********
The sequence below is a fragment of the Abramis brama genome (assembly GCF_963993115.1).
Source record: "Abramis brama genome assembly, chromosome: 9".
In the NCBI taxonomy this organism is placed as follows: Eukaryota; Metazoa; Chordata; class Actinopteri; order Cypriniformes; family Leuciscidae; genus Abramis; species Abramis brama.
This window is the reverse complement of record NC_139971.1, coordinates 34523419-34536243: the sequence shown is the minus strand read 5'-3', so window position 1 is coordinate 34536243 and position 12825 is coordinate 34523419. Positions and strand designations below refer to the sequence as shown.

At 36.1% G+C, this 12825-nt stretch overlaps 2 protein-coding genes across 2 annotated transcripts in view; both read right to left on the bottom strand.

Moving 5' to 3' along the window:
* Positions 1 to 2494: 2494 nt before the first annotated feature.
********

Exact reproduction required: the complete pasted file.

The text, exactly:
The sequence below is a fragment of the Abramis brama genome (assembly GCF_963993115.1).
Source record: "Abramis brama genome assembly, chromosome: 9".
In the NCBI taxonomy this organism is placed as follows: Eukaryota; Metazoa; Chordata; class Actinopteri; order Cypriniformes; family Leuciscidae; genus Abramis; species Abramis brama.
This window is the reverse complement of record NC_139971.1, coordinates 34523419-34536243: the sequence shown is the minus strand read 5'-3', so window position 1 is coordinate 34536243 and position 12825 is coordinate 34523419. Positions and strand designations below refer to the sequence as shown.

At 36.1% G+C, this 12825-nt stretch overlaps 2 protein-coding genes across 2 annotated transcripts in view; both read right to left on the bottom strand.

Moving 5' to 3' along the window:
* Positions 1 to 2494: 2494 nt before the first annotated feature.